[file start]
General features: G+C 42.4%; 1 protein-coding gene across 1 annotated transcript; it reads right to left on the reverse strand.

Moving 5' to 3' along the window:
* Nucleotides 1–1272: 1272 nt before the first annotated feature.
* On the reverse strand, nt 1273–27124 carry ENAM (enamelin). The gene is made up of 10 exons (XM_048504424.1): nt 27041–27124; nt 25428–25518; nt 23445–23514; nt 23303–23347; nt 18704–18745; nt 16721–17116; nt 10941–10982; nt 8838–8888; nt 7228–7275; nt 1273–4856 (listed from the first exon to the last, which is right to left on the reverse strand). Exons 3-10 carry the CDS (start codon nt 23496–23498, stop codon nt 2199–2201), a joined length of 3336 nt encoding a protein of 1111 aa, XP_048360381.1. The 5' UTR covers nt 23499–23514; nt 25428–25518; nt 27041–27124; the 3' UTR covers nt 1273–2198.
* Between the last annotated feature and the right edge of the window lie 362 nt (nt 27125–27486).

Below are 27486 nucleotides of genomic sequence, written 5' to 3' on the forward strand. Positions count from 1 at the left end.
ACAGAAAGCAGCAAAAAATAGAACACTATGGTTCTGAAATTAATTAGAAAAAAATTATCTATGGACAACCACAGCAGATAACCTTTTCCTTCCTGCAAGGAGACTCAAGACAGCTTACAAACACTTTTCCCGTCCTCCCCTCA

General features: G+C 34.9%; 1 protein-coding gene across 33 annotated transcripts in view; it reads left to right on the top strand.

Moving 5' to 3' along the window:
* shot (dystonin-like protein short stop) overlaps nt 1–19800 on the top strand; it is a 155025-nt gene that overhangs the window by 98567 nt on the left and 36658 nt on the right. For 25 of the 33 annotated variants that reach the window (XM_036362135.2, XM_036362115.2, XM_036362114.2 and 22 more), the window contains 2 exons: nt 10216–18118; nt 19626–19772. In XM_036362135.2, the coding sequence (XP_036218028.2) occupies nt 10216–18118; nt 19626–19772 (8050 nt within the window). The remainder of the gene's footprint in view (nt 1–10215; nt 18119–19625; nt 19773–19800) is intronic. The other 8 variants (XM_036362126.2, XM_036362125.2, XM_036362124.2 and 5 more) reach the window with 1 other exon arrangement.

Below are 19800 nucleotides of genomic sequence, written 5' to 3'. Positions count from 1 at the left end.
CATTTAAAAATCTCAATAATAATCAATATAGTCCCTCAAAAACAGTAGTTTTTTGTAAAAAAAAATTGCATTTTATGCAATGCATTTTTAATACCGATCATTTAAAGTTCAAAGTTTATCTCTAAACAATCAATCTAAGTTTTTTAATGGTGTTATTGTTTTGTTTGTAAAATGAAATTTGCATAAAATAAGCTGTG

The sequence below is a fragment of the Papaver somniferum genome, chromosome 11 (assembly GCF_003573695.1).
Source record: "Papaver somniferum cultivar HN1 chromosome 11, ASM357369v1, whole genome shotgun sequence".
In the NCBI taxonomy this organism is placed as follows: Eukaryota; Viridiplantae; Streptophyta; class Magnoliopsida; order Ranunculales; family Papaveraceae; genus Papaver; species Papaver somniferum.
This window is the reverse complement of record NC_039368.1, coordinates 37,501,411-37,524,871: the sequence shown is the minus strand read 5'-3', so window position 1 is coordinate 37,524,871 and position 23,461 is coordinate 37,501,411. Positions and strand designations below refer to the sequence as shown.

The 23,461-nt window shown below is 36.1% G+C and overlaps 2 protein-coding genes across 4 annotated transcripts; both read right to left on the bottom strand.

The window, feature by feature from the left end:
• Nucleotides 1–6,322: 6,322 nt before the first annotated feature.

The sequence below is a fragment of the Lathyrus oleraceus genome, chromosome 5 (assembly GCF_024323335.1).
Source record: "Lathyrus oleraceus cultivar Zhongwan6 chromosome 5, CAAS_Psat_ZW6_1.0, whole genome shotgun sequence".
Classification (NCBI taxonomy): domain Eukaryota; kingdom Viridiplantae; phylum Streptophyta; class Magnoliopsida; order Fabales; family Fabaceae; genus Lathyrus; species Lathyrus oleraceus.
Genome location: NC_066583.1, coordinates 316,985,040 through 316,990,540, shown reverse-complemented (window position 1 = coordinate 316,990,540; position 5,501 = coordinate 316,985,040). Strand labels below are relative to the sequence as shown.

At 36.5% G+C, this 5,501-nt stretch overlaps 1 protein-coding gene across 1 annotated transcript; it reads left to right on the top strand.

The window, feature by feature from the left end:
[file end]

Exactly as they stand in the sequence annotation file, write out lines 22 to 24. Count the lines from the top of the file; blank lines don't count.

Classification (NCBI taxonomy): domain Eukaryota; kingdom Viridiplantae; phylum Streptophyta; class Magnoliopsida; order Fabales; family Fabaceae; genus Lathyrus; species Lathyrus oleraceus.
Genome location: NC_066583.1, coordinates 316,985,040 through 316,990,540, shown reverse-complemented (window position 1 = coordinate 316,990,540; position 5,501 = coordinate 316,985,040). Strand labels below are relative to the sequence as shown.

At 36.5% G+C, this 5,501-nt stretch overlaps 1 protein-coding gene across 1 annotated transcript; it reads left to right on the top strand.